The City Works always aspire to shed a little light on the hidden architectural beauties that both surround us and occasionally elude us too, and when spending a weekend in Prague, some expectations are met, and others are exceeded.
Upon visiting the Czech capital there are instantly many buildings to gaze upon and streets to ponder. This is a town that needs no tour guide or city map. But if the traditional sights in Old Town are a must-see, stay within arms reach of the steady flow of tourist groups that hop from bridge to castle and back. That said, straying off the beaten track unveils a larger slice of the hardy Czech culture.
One thing that becomes noticeable about Prague is that the city never feels like settling into one particular culture. From a brief two day encounter, it appears almost proud to intertwine nationalities and accept different understandings. This is a city aware of its heritage, but slowly creeping from its hermit shell.
Don’t be shocked to see a main course set you back 400 Kč. Although firmly European, the local currency is the Koruna – 25 of which equates to a $1 – although many businesses gladly take Euros. After crunching the numbers a little, it’s clear that a weekend in Prague, is certainly an affordable one.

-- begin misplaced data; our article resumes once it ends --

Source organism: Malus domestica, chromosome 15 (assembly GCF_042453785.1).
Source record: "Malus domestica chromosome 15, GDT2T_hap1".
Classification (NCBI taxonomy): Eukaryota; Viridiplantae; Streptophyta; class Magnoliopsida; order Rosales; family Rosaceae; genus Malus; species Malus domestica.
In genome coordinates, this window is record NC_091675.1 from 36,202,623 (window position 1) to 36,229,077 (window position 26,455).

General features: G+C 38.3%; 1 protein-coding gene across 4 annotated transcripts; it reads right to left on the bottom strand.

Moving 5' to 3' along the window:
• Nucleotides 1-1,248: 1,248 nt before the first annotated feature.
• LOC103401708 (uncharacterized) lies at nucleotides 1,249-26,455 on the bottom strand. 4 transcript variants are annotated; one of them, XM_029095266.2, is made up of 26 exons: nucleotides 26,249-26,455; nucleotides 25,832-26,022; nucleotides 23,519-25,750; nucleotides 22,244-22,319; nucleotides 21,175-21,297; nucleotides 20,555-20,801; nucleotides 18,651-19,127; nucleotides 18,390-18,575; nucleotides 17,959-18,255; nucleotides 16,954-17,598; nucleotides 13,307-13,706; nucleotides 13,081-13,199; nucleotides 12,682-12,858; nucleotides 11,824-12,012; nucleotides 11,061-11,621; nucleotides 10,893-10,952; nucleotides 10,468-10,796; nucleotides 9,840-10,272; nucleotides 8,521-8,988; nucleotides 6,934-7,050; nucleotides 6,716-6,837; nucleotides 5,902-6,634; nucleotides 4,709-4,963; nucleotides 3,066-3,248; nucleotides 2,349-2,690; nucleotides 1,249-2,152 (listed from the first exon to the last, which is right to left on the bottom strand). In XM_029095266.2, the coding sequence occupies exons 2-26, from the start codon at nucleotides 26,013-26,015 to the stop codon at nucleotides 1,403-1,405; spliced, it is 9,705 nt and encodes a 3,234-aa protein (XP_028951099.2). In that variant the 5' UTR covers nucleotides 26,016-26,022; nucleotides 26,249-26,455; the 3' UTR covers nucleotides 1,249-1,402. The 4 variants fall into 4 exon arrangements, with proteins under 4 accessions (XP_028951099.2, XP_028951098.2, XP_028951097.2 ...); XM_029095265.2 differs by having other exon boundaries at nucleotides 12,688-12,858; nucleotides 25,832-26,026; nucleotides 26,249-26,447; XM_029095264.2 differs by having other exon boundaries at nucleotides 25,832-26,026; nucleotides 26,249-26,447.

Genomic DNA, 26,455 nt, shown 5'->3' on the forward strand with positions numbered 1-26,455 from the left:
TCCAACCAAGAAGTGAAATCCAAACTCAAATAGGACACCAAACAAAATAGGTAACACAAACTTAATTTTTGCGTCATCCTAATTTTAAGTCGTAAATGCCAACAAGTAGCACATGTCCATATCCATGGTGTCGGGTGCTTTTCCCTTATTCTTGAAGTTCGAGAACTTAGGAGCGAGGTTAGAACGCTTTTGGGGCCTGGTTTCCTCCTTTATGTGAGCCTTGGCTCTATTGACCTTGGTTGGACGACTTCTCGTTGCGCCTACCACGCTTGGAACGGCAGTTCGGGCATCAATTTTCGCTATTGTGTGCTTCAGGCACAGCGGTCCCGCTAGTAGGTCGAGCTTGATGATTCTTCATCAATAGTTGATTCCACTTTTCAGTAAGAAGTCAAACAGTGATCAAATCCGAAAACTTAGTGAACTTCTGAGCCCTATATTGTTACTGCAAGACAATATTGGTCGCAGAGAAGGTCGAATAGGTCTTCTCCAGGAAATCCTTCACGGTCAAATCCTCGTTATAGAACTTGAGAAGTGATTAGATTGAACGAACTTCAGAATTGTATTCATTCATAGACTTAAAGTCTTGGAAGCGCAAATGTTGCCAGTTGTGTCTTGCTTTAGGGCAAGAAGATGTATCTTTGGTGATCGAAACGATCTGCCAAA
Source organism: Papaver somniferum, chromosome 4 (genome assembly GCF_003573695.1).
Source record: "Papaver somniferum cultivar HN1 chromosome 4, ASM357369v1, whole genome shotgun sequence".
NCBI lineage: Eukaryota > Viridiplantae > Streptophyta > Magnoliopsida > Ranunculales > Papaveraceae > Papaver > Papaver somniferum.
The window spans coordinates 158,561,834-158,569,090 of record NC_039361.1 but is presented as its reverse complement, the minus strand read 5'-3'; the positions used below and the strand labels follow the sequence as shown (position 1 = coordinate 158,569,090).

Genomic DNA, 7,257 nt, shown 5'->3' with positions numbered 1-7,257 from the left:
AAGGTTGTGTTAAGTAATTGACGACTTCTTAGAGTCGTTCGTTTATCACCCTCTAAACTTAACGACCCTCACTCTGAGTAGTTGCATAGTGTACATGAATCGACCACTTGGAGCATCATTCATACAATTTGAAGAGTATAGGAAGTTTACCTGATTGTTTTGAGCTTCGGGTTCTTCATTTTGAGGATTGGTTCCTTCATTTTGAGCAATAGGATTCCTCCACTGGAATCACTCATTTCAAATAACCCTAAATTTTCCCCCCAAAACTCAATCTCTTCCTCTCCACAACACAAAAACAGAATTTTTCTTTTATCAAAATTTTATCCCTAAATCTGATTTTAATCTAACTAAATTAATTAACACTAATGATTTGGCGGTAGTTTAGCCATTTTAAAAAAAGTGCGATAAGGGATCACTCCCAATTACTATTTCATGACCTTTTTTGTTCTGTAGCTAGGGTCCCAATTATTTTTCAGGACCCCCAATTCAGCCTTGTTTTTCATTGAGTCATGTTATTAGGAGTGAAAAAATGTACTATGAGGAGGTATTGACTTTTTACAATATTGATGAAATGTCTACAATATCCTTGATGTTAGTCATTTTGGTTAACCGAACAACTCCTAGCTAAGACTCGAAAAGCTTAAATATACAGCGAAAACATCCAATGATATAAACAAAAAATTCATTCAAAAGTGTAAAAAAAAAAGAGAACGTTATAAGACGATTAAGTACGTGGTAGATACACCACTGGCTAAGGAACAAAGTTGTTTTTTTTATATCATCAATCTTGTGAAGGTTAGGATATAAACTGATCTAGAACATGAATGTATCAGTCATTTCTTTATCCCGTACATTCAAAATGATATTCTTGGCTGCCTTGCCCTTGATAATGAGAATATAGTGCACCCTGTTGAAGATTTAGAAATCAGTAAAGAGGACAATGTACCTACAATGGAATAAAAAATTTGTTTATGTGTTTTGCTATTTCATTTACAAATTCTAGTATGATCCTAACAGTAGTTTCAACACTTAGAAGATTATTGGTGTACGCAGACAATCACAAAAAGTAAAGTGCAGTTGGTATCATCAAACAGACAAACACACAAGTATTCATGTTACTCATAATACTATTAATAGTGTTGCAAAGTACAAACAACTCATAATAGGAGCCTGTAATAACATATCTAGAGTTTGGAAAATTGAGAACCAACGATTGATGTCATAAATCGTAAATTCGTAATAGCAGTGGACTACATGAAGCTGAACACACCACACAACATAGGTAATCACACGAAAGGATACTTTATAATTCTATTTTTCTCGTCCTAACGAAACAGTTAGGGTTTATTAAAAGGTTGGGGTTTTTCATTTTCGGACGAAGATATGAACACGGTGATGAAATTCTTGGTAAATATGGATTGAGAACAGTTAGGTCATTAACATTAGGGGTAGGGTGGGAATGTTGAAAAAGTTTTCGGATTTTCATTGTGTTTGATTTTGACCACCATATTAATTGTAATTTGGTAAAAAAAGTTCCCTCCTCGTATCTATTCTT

Široká 25/6, 110 00 Praha, Czech Republic
A quick walk (or effortless cycle) away from the Charles Bridge, past the many dimly-lit pubs that one would expect from a country where beer is cheaper than sparkling water, is the Kolonial Bar. This atmospheric cycle-themed restaurant is a modernist’s haven. Whether it’s refreshments or a hearty yet affordable meal, this vintage classic will make do.
Michalská 434/16, 110 00 Praha, Czech Republic
Located in the heart of Prague is this surprisingly traditional fine-dining experience. With nods towards the impeccable service of the French, and antique furniture straight out of a 20s novel, this restaurant serves a variety of fulfilling dishes, many of which are duck-related. Although the waiter might take the duration of a course to warm to you, he knows how to put on a fiery sauté display. Anywhere that has cutlery in the key-drawer of an upright piano, is worth visiting.
Article by Rowan Ottesen, Co-founder of The City Works.